Body shop associations and automakers increased efforts this year to get state legislation that would mandate the use of OEM repair procedures for collision repair claims.
Since these efforts, insurance regulators in some states have shared written statements relative to any such obligation on insurers.
Insurance regulatory agencies in about half of all states have responded to a letter the Society of Collision Repair Specialists (SCRS) sent out last year asking, among other things, if anything in their state “holds insurers and insurance policies sold in your state accountable to recognize manufacturer documented procedures as a basis for settling claims.”
During a SCRS event earlier this year, the association’s Aaron Schulenburg said the written responses were “reflective of what we anticipated,” namely that “regulatory bodies don’t have a solid understanding of the repair process and therefore don’t understand” how OEM procedures impact claims settlement.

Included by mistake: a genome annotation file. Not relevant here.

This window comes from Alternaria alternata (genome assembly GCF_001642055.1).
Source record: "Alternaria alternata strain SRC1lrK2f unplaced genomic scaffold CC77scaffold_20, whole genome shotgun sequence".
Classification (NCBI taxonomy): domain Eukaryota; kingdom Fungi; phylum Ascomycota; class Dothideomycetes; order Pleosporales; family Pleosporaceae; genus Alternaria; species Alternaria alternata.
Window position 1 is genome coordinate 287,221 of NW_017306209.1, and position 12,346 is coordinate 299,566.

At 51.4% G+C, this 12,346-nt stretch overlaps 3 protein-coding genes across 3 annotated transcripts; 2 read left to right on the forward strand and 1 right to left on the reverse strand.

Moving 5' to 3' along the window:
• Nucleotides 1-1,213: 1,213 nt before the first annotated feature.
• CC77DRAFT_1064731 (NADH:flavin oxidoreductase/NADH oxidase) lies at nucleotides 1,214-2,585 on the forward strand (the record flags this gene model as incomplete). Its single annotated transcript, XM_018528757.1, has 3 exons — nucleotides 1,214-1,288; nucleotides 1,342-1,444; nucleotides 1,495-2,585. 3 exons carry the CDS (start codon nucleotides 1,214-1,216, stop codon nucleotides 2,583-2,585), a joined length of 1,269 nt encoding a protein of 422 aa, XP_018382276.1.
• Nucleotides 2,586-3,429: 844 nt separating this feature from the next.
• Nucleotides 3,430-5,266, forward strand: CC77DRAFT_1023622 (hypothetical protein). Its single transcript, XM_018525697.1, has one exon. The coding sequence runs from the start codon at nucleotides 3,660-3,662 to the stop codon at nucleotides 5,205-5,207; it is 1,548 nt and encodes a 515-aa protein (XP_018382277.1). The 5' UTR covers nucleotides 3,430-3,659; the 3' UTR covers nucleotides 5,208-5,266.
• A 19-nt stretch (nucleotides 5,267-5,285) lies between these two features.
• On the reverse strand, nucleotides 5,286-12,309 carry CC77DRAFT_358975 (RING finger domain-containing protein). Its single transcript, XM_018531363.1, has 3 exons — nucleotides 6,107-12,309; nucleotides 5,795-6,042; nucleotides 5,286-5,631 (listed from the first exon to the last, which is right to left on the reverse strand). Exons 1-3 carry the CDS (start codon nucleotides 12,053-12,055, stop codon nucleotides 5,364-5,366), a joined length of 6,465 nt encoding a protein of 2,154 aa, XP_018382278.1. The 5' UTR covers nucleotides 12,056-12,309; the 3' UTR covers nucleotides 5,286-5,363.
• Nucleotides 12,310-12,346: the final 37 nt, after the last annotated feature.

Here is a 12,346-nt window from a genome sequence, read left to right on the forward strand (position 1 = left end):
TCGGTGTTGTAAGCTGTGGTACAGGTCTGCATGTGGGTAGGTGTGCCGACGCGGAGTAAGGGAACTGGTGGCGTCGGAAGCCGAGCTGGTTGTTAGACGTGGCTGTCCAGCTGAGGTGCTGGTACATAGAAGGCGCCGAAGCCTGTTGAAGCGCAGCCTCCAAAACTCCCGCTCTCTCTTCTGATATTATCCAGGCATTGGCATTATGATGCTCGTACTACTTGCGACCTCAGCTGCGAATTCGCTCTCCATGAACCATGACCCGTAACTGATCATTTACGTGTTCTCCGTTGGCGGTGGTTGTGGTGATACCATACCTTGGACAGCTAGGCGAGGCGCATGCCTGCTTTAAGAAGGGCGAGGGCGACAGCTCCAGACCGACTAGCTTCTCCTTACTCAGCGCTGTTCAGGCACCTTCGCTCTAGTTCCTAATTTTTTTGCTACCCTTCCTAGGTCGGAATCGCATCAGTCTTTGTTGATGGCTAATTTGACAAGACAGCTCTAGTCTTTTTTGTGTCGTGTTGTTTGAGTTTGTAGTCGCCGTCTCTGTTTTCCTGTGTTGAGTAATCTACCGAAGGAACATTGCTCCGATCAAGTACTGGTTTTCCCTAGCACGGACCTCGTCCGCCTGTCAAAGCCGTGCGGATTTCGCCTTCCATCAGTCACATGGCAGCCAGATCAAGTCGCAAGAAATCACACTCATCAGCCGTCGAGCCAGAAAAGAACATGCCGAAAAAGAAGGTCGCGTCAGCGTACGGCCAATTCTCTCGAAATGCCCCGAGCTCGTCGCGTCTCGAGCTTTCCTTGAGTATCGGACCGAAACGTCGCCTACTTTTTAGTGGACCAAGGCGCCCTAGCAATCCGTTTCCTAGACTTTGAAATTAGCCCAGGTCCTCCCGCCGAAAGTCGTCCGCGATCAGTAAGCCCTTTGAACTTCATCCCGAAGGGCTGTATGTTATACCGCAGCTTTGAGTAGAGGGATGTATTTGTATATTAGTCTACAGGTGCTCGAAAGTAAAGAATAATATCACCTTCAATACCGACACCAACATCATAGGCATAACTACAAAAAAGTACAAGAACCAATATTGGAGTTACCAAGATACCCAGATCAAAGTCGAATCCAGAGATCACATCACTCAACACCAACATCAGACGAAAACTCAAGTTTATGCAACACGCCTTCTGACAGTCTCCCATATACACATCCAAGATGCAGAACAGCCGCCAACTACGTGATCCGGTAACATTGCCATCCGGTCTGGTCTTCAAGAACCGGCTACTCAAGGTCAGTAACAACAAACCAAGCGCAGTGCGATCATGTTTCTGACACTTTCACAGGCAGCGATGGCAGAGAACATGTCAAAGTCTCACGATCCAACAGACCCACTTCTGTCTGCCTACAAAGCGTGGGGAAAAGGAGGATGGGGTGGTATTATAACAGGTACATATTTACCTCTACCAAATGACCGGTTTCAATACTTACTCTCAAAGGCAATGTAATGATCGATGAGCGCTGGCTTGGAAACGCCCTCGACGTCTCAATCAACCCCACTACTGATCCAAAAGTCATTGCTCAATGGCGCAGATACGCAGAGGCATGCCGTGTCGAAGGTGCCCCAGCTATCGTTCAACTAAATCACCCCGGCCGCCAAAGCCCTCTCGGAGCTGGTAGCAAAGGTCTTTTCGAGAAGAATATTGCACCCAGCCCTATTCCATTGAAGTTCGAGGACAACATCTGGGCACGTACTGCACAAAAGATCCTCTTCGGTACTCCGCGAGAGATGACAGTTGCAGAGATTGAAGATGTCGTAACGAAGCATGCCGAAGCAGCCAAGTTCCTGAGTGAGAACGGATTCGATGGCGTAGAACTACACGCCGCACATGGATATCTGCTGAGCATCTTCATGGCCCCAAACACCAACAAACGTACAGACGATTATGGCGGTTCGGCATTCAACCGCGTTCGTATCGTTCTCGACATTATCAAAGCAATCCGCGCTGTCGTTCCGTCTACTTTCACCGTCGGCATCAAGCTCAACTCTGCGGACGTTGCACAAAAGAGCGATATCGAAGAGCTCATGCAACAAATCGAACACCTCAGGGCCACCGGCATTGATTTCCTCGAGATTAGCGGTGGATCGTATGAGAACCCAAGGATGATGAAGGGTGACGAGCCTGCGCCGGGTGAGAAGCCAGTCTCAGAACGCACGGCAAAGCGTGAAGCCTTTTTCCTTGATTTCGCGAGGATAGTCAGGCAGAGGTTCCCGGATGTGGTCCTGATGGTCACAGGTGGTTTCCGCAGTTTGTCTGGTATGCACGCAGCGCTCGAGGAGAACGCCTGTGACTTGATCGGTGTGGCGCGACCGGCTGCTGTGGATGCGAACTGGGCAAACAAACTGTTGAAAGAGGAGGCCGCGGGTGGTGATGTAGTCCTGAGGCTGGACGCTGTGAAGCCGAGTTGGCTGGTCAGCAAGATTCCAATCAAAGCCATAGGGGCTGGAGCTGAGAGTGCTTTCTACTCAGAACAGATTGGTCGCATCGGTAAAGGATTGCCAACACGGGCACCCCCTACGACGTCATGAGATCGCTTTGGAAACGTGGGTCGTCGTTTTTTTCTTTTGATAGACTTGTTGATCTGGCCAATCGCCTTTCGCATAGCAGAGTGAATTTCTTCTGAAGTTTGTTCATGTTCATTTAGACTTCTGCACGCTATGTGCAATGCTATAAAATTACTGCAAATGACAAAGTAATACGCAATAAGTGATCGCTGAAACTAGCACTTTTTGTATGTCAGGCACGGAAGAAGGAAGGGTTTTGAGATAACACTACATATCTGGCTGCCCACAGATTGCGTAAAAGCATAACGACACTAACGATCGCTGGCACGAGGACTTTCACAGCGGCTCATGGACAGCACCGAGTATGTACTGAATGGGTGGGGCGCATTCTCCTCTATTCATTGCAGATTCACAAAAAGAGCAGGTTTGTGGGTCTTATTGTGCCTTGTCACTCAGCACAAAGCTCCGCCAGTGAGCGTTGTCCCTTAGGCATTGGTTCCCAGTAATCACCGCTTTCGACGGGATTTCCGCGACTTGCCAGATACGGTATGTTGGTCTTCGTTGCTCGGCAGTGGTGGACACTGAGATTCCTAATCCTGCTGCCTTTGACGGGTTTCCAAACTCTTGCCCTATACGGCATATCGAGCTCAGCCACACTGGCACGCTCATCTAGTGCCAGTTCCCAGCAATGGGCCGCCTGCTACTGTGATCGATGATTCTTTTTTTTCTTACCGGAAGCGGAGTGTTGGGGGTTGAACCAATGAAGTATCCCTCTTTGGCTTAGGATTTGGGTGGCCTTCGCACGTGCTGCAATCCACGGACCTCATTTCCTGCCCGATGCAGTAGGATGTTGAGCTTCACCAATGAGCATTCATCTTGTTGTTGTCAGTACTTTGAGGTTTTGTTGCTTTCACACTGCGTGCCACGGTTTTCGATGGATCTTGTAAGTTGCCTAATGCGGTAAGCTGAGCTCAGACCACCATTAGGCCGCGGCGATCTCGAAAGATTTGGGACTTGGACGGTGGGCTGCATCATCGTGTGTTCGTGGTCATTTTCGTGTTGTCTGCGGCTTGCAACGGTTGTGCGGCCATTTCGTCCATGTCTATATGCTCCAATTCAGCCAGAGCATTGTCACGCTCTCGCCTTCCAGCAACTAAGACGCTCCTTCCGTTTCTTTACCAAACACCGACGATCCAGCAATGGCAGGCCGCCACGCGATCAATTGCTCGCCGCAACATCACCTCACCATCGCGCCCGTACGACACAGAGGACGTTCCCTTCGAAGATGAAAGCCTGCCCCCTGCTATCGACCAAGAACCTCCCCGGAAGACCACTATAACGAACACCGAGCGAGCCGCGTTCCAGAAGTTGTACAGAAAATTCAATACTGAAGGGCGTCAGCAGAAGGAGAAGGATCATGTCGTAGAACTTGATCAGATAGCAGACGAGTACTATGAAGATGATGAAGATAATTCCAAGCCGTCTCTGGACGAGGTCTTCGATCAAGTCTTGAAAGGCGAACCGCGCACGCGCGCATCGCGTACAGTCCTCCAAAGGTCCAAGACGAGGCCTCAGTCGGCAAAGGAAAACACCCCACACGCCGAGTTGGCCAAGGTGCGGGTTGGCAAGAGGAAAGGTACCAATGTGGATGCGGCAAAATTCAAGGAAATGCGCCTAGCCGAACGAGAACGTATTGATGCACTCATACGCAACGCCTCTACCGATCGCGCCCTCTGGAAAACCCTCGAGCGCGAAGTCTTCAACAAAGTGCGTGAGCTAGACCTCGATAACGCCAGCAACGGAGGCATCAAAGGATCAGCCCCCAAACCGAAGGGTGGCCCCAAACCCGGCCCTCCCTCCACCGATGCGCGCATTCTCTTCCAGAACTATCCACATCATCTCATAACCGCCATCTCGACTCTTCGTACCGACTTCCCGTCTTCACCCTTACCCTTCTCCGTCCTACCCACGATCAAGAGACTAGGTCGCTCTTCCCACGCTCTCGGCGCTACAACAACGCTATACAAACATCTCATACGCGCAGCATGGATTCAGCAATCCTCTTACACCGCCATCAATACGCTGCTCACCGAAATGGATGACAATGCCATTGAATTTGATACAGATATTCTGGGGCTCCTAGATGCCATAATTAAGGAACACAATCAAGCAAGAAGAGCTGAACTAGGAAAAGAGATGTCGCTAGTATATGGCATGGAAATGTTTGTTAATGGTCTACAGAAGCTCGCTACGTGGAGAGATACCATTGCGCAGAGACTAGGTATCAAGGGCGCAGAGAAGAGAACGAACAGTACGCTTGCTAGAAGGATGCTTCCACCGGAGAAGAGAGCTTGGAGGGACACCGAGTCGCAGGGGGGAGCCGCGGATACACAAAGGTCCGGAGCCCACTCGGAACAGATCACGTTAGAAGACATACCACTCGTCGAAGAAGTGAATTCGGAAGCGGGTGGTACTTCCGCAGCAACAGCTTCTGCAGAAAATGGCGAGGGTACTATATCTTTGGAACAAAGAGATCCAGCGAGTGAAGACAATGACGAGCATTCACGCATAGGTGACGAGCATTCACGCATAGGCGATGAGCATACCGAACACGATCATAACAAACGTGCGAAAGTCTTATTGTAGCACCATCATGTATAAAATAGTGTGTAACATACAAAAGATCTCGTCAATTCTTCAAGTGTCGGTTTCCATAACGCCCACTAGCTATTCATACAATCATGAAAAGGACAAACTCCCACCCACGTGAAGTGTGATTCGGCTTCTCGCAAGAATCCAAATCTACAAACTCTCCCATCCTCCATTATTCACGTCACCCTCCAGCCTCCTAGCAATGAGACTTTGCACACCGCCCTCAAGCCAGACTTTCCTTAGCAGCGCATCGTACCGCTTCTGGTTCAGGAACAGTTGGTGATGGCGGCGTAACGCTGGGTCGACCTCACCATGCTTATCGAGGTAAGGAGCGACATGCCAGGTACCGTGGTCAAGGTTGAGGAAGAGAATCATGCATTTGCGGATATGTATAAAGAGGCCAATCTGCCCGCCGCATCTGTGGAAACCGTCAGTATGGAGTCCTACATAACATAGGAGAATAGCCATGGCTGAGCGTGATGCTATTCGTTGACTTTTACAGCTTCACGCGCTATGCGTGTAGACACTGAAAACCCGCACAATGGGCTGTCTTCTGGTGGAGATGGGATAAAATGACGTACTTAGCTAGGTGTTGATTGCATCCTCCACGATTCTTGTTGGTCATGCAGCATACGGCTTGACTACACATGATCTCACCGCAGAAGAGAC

“This really was a mechanism to expose what I think is a gaping hole in the statutes in most states to hold [insurers] accountable for the things we [as repairers] need to do,” Schulenburg said.
Responses Often Address Other Issues
In one state’s response, Alex Avalos, senior insurance compliance officer for California’s Department of Insurance, said that state’s “insurance laws and regulations are silent on vehicle manufacturer documented procedures.” Would the Department consider it a “reasonable expectation that if an OEM repair procedure or instruction existed, that the claim should cover the associated costs,” the SCRS asked in its letter.
“That one would need to be looked at on a case-by-case basis,” Avalos responded. “Our regulations mandate that insurance estimates allow for repairs to be made in a workman-like manner.”
Many of the responses received from insurance regulators focused largely on state statutes related to OEM parts or noted only that the regulatory agencies couldn’t comment on some of what they saw as hypotheticals posed in the SCRS’ letter. But some more directly addressed the SCRS’ primary question.